A a vote for change would show that change was possible and pose the issue of further change, particularly since the most of those supporting it would want to go further, while a vote for FPTP would retrench the existing system

The second argument SW advances is that voting in bourgeois elections is not that important anyway. “Having a vote is better than not having a vote” SW argues and goes on, “The capitalist class can live with political democracy—the election of parliaments and governments—because the decisive levers of power are outside parliament.”

This seriously misunderstands the importance of the electoral field to the calls struggle under capitalism and understates the right of the working class to democracy under a bourgeois-democratic system. Bourgeois democracy is not workers democracy of course but the struggle for a democratic voting system under capitalism is a part of the struggle for socialism. It also downplays the struggles historically for the universal franchise (the Chartists and the women’s suffrage movement) — which were about democracy under a bourgeois system.

In Britain in the 20th century there were periods which were effectively elected dictatorships based on huge majorities in Parliament, yet these majorities bore little relationship to the support the parties enjoyed amongst the electorate. It is not in the interests of working class for such a system to continue.

AV of course will not resolve that because it is not a proportional system but a vote of confidence in FPTP will not resolve it either. It could set back change for another generation.

The SW article argues that AV will not strengthen the left — but this is not true. It would at least allow voters to express their genuine preferences without the pressure to vote tactically and allows small parties to stand without fear of splitting the vote. It therefore benefits small parties as against FPTP at the constituency level. This does not mean it would be easier for small parties to get into Westminster, only PR can do that, but it would at least give small parties a more representative vote at constituency level which would increase their credibility in elections.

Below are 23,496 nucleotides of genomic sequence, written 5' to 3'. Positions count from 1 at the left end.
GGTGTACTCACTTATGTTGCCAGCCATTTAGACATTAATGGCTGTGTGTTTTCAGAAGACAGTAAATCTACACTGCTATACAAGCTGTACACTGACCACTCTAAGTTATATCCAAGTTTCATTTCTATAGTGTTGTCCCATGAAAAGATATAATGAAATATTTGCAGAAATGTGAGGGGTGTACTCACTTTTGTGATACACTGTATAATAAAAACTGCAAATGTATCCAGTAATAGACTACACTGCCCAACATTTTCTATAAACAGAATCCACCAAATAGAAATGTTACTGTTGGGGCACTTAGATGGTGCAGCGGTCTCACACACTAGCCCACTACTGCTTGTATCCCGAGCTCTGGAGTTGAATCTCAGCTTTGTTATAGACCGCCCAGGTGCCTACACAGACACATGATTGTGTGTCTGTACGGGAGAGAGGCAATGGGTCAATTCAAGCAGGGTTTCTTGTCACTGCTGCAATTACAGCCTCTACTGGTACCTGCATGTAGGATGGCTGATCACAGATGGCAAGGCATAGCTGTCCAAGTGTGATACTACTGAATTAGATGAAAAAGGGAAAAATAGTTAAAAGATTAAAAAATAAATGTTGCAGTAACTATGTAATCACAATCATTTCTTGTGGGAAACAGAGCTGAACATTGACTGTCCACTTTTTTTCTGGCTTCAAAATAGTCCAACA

It would ensure that all MPs are elected on the basis of majority support (at present only a third of them achieve this and would undermine, least to some extent, the safe seats which FPTP provides for Labour and the Tories which disenfranchises swathes of voters at every election.

SW argues that: “Many European countries have more progressive voting systems than in Britain. Portugal has PR—but workers still face savage cuts.” Of course no one is arguing that the voting system can replace the class struggle. But it should be remembered that the left is strongly represented in the Portuguese parliament, including the far left, and that would not be the case under FPTP.

The SW article even uses the London mayoral election as a negative example of AV, arguing that it was still a contest between the two main parties. This may be true, given the electoral relationship of forces, but it least allowed the voters to vote both for their preferred candidate as well as voting against the worst main contender — which in this case was the Tories. FPTP would be far worse for the London mayoral elections.